There are a few exceptions for registering with the AIRE, and these include:
In most cases, as an Italian citizen living abroad, you will need to register for the AIRE, if it isn’t done automatically for you.
There are no real consequences for non-compliance. However, the Italian government urges every Italian citizen to do their part and register so they can be informed of all of your major life events. This also gives you the right to have your documents certified and validated in whatever country you now reside in.
Reporting marriages, births, deaths, and changes in residencies is important so the government can validate these events. Without validated documents and certified records of these events, you may not be able to make use of certain important rights and privileges as an Italian citizen.
Submitting record updates or life events requires an Apostille seal, and everything must be properly translated into Italian. You can send these official documents by mail, email, or the FastIt system.
While we are happy to share a general overview of the documents you might be required to fill out in order to properly submit your information with the AIRE, do keep in mind that some of these requirements may vary from consulate to consulate. Make sure to check with your local consulate to get more concrete details about what you need.
If you were covered by Italian National Healthcare during your time living in Italy, you would lose coverage as soon as you move abroad. But if you are an Italian citizen registered with AIRE, you will be given up to 90 days of emergency medical services a year, completely free. This is only given to you on the condition that you have no other form of health coverage that will pay for emergency expenses. If you did happen to find another form of insurance, you would lose this 90-day coverage.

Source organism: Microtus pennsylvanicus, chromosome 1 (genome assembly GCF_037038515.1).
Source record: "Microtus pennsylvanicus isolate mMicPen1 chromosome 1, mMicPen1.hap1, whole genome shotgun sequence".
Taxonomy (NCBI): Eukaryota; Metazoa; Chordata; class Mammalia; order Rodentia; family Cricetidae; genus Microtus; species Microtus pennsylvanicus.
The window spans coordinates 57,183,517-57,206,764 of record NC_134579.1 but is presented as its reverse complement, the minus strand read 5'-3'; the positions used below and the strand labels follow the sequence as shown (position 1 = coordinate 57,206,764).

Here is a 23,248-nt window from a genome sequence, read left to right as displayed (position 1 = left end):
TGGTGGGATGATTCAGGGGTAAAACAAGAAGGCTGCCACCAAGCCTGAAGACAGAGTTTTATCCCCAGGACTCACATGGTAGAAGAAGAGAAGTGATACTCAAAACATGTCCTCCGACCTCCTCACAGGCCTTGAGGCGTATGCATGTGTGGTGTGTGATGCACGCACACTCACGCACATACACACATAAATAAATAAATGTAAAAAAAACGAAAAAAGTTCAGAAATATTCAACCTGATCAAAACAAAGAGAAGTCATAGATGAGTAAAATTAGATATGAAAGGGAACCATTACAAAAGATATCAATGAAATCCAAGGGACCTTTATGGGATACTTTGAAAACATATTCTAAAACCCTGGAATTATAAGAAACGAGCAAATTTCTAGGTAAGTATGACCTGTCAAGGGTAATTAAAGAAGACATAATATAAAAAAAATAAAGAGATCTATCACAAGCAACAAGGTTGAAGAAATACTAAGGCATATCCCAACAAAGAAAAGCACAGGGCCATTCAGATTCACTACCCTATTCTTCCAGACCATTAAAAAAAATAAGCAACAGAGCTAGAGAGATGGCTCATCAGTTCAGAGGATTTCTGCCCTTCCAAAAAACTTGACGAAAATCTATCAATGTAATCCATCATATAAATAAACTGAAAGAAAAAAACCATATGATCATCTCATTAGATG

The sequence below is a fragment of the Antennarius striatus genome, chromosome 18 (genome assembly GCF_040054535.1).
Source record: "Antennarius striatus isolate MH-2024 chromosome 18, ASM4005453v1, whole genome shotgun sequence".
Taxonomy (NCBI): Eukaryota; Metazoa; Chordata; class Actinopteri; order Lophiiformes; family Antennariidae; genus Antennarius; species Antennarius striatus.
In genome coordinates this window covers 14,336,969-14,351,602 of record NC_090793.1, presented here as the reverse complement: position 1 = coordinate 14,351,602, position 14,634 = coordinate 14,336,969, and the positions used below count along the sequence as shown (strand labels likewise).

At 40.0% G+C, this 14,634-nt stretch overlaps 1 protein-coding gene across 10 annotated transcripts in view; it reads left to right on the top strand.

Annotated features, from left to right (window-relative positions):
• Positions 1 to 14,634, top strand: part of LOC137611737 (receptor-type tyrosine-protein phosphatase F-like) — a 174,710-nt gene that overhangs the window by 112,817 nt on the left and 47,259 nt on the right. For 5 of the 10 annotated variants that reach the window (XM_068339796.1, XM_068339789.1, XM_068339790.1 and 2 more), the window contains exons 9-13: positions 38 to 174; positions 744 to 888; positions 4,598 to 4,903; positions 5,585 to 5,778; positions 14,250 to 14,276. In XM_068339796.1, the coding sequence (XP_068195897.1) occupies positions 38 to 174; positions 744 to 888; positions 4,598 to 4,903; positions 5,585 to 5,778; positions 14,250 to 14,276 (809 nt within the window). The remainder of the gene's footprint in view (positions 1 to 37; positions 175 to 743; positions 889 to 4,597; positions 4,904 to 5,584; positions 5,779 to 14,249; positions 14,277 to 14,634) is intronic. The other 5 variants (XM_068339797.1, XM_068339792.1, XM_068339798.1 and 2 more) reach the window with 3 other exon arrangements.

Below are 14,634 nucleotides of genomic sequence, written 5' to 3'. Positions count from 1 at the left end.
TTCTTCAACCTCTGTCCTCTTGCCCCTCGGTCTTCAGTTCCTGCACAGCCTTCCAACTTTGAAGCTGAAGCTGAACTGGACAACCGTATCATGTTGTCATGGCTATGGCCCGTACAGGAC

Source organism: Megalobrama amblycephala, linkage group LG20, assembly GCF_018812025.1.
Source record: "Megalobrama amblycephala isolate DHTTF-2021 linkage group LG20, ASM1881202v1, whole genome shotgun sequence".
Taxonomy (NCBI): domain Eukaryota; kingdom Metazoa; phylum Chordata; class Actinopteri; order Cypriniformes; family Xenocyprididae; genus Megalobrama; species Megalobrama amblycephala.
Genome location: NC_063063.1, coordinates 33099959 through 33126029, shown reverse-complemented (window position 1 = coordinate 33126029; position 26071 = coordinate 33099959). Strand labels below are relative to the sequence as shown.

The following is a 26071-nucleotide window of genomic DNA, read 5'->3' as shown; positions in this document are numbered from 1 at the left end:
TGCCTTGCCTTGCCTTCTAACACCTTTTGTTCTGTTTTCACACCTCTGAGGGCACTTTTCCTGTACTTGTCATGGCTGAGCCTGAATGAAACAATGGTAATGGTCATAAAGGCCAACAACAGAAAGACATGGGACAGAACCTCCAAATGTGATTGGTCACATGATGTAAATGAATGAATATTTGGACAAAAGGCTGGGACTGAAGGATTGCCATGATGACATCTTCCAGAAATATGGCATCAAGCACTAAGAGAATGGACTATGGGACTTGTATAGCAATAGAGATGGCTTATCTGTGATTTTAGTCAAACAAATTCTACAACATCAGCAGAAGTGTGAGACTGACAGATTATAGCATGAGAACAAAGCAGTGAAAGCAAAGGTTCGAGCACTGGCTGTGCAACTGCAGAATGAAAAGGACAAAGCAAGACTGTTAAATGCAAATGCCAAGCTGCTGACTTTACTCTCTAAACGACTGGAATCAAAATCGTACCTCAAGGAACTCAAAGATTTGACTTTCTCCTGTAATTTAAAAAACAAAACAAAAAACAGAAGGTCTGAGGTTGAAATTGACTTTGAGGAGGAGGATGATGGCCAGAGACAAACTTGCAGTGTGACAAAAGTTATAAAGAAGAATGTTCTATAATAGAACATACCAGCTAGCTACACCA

Side Note: Looking to expedite your submission into the AIRE? Tell your municipality that you are expatriating before you leave Italy, and ask them to start your registration documents. Once you have moved abroad, notify the consulate where you are living. Make sure to do this within 90 days or your request may be invalidated, prolonging your AIRE registration time even further.
Let’s say you have been registered in the AIRE, but you decide to go back to Italy and live there. As soon as you register your residency with the Italian comune (municipality), your AIRE file will be closed. In most cases, your AIRE file will still remain in place if you are moving back to the same comune that you or your ancestors lived in previously. But if you move to a different municipality, that information will be transferred automatically.
As soon as you return back to Italy, you will get a letter that you can take to your Local Health Authority, allowing you to once again receive Italian Healthcare Systems coverage. After submitting all of your files and waiting for approval, your updated ID card and updated Passport proof of residency address will be available to pick up at the local police station.
Yes - there are 4 main ways you can be removed from the AIRE registry:
If you need help figuring out how you can easily register with the AIRE, or if you have other questions regarding Italian citizenship documents, contact IDC for assistance registering with AIRE. We are happy to help you along your Italian citizenship journey.
This page was last updated by Jason LoPresti